Today, we learn to use a new axe. The University of
Houston's College of Engineering presents this
series about the machines that make our
civilization run, and the people whose ingenuity
A new kind of felling axe arose in late Colonial
America. It was the familiar axe with a gracefully
curved handle and a head counter-weighted on the
side opposite the blade. It was quite different
from the European axe with its straight handle
fixed to the back of a long narrow blade. For
better or worse, the new axe converted our forests
to farmlands. It transformed the new continent.
But European critics distrusted it. It took extra
skill to wield it because it used new principles of
balance. Still, by the time of the 1851 Crystal Palace exhibition, axe
heads were turning up as primary American trade
goods. When English makers copied them, they
stamped their imitations with American makers'
Such an axe could come into being because American
workers were free of any canon of established
technology. Our early craftsmen took great pride in
experimenting, and it often paid off handsomely.
So it should be no surprise that our craftsmen
invented a second radical axe-head design about the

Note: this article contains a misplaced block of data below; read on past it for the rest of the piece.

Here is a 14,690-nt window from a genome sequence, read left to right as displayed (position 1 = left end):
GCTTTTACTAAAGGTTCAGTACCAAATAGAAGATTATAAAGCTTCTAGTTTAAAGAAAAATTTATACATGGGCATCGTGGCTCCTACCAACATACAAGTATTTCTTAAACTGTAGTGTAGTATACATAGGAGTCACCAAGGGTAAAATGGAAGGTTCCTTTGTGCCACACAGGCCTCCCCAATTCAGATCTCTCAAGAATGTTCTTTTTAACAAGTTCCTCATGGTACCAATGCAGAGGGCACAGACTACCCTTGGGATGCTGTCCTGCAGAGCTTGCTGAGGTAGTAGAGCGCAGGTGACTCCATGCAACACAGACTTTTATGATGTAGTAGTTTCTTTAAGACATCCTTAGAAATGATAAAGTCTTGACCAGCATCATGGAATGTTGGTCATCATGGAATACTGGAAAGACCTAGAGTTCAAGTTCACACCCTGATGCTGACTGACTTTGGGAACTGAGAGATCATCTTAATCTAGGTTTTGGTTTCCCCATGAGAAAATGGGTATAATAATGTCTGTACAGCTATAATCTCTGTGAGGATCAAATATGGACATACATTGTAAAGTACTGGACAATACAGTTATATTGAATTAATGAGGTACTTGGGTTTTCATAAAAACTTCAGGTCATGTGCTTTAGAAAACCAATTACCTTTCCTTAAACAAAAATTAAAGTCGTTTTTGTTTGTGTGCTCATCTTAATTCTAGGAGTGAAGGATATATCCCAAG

time of the Civil War -- the double-bitted
axe. Lumbering became a major Northern
industry, and mythical Paul Bunyan arose to
represent it. Armed with this new axe, Bunyan was
the prototypical lumberjack. He was
woodcutting carried to a new level -- deforesting
America from Maine to Minnesota.
Historian Ronald Jager tells the story of Bunyan's
new double-bitted axe. It was symmetrical about the
handle with wide blades on either side. You and I
have seen them, but out of the corner of our eye.
The U.S. Post Office got it wrong when they issued
a Paul Bunyan stamp. They showed him carrying the
old counterbalanced axe. The Boy Scouts award a
Paul Bunyan Woodsman emblem that properly
shows a double-bitted axe and nothing else.
But this new axe required new skills, while it also
provided a new cutting efficiency. Its aerodynamics
are such that, if you know how to swing it cleanly,
it offers hardly any drag. Let it catch the wind
just a little, and it can be dangerously unstable.
The Northern lumberjacks, this new breed of skilled
workers, kept one side of their axe sharp and let
the other be nicked and blunted. The sharp blade
was for cutting cleanly into wood. If they saw
anything dubious, like a tough knot, they'd rotate
the handle and use the rough blade.
European experts again looked at the new American
axe and again declared it awkward. But this time
they didn't change their minds. Nor did the new axe
travel very far west of Minnesota. While Paul
Bunyan, with his double-bitted axe, became an
important chapter in the history of the axe, the
chapter was an isolated one.
The history of the axe is the history of America.
Henry David Thoreau caught America's long love
affair with the axe when he wrote about borrowing
one during his stay by Walden Pond. He said,
The owner of the axe, as he released his hold on
said that it was the apple of his eye;
but I returned it sharper than I received it.
I'm John Lienhard, at the University of Houston,
where we're interested in the way inventive minds